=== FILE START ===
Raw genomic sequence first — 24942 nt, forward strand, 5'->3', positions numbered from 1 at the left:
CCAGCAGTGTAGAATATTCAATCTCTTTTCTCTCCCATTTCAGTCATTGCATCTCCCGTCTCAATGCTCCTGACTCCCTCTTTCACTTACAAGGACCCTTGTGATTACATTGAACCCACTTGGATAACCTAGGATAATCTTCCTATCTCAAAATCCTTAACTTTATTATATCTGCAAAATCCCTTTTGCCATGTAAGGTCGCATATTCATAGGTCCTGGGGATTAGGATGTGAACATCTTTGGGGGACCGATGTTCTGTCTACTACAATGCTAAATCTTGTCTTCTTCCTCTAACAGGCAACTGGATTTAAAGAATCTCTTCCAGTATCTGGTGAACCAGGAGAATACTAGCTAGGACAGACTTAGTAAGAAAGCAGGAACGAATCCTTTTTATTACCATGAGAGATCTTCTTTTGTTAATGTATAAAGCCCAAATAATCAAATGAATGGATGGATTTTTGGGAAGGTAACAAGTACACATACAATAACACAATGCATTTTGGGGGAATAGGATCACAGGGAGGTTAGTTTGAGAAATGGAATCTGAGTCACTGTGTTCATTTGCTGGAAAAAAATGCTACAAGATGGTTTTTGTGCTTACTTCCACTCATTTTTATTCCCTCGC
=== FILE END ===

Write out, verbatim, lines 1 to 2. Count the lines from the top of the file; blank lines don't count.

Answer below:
Raw genomic sequence first — 24942 nt, forward strand, 5'->3', positions numbered from 1 at the left:
CCAGCAGTGTAGAATATTCAATCTCTTTTCTCTCCCATTTCAGTCATTGCATCTCCCGTCTCAATGCTCCTGACTCCCTCTTTCACTTACAAGGACCCTTGTGATTACATTGAACCCACTTGGATAACCTAGGATAATCTTCCTATCTCAAAATCCTTAACTTTATTATATCTGCAAAATCCCTTTTGCCATGTAAGGTCGCATATTCATAGGTCCTGGGGATTAGGATGTGAACATCTTTGGGGGACCGATGTTCTGTCTACTACAATGCTAAATCTTGTCTTCTTCCTCTAACAGGCAACTGGATTTAAAGAATCTCTTCCAGTATCTGGTGAACCAGGAGAATACTAGCTAGGACAGACTTAGTAAGAAAGCAGGAACGAATCCTTTTTATTACCATGAGAGATCTTCTTTTGTTAATGTATAAAGCCCAAATAATCAAATGAATGGATGGATTTTTGGGAAGGTAACAAGTACACATACAATAACACAATGCATTTTGGGGGAATAGGATCACAGGGAGGTTAGTTTGAGAAATGGAATCTGAGTCACTGTGTTCATTTGCTGGAAAAAAATGCTACAAGATGGTTTTTGTGCTTACTTCCACTCATTTTTATTCCCTCGC